However, Joan is a very sensible lady who has no problems with contacting someone for help, as long as that help is made readily accessible. Joan’s depression stems from poor contact with her family and gradually increasing isolation from society. Most of Joan’s social circle has died around her leaving a social void in her life, attending the Therapeutic Day Services is meant primarily to allow Joan to leave her house and meet with new people on a regular basis. The care team decided Joan’s visits to the day centre should start with one day a week and increase after a month, this is to give the medication time to become effective, and to allow Joan time to get to know the layout of the day centre and get to know some of the staff and clients that are there. Social interaction is a vital part of our mental well being.

Smith, (1990) states that people who experience poor family relations often need a great deal of social support, social and emotion stress plays a significant role in the symptoms of serious mental disorders. In addition to the social benefits of Joan’s attendance of the day hospital, it will also give the care team a chance to meet Joan and to encourage her involvement in some of the therapeutic groups available. Joan’s medication if effective will lift the main symptoms of her depression which will allow Joan to feel better within herself and so more able to interact with others. Regular visits from the keyworker will allow Joan to be monitored for any side effects of the medication, and allow the keyworker to chat to Joan and listen to her thoughts and feelings. In conclusion the author feels that the care package that has been put in place by the care team is the most appropriate for Joan’s current circumstances, the regular assessments will allow for changes in Joan to reflect in the care package.

The medication prescribed to Joan will help relieve the main symptoms of depression chemically, so that Joan may feel able to work on her depression cognitively through therapy groups and one to one sessions. This may lead to a lesser reliance on medication, and leave Joan at less risk from the many side effects that may occur. Bibliography BREGGIN. P, (1993). Toxic Psychiatric, Drugs and Electroconvulsive Therapy.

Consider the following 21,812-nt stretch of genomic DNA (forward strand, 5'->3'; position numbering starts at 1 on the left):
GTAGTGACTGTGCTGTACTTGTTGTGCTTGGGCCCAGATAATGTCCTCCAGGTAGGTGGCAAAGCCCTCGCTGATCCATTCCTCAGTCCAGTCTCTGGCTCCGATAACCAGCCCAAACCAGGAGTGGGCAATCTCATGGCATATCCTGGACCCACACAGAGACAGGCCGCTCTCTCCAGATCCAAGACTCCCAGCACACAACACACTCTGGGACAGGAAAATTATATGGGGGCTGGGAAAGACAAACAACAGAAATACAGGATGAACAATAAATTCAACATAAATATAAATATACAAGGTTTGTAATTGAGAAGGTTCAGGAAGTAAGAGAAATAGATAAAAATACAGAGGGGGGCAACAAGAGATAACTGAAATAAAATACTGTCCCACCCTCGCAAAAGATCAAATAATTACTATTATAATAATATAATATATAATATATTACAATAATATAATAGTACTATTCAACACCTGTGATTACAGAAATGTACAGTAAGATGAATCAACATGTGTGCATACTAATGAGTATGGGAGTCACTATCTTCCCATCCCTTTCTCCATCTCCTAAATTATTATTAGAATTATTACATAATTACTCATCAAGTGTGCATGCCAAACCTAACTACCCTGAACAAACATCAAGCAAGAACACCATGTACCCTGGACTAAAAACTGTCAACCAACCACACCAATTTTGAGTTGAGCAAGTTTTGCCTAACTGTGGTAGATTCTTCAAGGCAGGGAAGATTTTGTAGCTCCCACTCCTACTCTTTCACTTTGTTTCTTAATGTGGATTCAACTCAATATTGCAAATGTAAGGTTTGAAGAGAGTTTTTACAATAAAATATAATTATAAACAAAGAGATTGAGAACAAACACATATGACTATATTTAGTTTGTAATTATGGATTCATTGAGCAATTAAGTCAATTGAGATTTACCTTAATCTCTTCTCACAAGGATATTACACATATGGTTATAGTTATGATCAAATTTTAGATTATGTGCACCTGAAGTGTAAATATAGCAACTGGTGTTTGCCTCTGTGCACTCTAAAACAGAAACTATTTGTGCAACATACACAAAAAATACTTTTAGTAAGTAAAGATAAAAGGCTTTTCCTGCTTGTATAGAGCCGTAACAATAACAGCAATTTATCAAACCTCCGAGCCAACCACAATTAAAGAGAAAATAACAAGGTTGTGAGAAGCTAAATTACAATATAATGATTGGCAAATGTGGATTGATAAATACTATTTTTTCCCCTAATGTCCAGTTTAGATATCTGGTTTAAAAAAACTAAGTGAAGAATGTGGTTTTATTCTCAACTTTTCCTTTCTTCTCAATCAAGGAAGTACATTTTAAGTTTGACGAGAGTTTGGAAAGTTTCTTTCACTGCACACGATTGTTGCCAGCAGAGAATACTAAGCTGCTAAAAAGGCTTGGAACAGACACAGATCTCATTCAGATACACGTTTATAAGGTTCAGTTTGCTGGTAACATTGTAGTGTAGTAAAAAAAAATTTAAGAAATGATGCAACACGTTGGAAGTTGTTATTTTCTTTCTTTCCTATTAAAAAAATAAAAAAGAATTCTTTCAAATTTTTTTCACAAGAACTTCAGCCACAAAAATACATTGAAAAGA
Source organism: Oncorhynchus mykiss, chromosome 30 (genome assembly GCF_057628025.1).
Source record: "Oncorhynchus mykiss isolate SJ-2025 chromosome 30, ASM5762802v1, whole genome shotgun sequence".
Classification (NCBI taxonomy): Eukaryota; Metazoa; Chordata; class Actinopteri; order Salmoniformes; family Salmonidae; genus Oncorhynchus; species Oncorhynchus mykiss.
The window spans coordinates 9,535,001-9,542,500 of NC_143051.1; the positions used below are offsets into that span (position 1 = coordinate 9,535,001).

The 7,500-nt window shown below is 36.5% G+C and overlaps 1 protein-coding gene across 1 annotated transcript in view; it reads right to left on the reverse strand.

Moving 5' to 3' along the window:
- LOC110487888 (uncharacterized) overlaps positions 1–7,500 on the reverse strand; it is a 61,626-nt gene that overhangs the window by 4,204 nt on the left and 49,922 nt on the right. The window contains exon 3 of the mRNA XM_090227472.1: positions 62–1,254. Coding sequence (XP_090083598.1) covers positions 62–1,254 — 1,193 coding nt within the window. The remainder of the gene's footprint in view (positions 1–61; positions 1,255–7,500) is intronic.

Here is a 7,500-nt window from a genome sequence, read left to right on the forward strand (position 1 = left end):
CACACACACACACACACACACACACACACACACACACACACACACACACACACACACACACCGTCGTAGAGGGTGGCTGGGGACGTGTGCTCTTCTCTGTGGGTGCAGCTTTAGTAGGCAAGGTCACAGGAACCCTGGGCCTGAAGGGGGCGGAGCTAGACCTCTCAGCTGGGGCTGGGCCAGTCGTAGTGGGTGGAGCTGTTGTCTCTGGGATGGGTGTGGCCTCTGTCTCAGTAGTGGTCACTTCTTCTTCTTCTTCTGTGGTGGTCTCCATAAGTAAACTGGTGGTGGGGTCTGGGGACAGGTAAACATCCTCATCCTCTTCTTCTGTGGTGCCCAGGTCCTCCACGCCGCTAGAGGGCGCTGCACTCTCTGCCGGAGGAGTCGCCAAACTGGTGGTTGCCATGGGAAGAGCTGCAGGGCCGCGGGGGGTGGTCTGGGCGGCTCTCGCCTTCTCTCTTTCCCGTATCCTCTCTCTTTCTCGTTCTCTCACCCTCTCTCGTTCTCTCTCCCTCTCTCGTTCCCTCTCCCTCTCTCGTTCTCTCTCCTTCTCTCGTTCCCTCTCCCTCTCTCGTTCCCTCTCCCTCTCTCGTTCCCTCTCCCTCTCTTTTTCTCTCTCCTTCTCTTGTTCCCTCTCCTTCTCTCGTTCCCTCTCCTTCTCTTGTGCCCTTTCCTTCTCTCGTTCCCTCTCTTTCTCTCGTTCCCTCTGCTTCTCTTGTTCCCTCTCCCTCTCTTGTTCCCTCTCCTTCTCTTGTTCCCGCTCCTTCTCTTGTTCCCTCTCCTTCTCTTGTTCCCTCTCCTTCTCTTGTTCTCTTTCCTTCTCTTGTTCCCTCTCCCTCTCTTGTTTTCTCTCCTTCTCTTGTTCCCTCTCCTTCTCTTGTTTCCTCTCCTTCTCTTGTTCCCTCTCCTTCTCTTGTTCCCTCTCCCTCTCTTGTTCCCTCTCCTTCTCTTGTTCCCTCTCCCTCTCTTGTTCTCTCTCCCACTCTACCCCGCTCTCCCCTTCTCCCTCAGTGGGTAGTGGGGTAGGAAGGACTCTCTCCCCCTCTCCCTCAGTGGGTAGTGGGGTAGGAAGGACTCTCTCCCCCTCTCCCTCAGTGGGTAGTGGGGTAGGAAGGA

The Truth and the Better Alternatives. London, Harper Collins. WOOD. D, (1992). The Prescription of Exercise for Depression. The Physician & Sports Medicine, Volume 6, 37-42.

FISHEL. A, & JEFFERSON. C. B, (1983) Assertiveness Training for Hospitalised, Emotional Disturbed. Journal of Psychosocial Nursing, Volume 21, 22-27.

IRONBAR. N. V, HOPPER. A, (1989) Self-Instruction in Mental Health Nursing. 2nd Edition, Bailliere Tindall. LYTTLE. J, (1994) Mental Disorder – Its Care & Treatment, Bailliere Tindall.

McFARLANE. J. T, (1978). Running Out of Depression. The Physician and Sports Medicine, Volume 6, 49-56. McKEON.

C. K, (1992). Comparison of Effectiveness of Group Interventions for Depressed Women. Archives of Psychiatric Nursing, Volume 7, 277-283. NEUMAN.

B, (1989) The Newman System Model. 2nd Edition, Prentice Hall. ROPER. N, LOGAN. W, & TIERNEY.

A. J, (1986). The Elements of Nursing. London, Churchill Livingstone. SELIGMAN. M, (1991). Learned Optimism.

New York. SMITH, A.T, (1976). Cognitive Therapy and Emotional Disorders. New York, International Universities Press. THOMPSON. C, (1989). Affective Disorders.

John Wiley & Sons Ltd, Chichester. UNITED KINGDOM CENTRAL COUNCIL for Nursing, Midwifery and Health Visiting, (1992). Code of Professional Conduct. London, UKCC.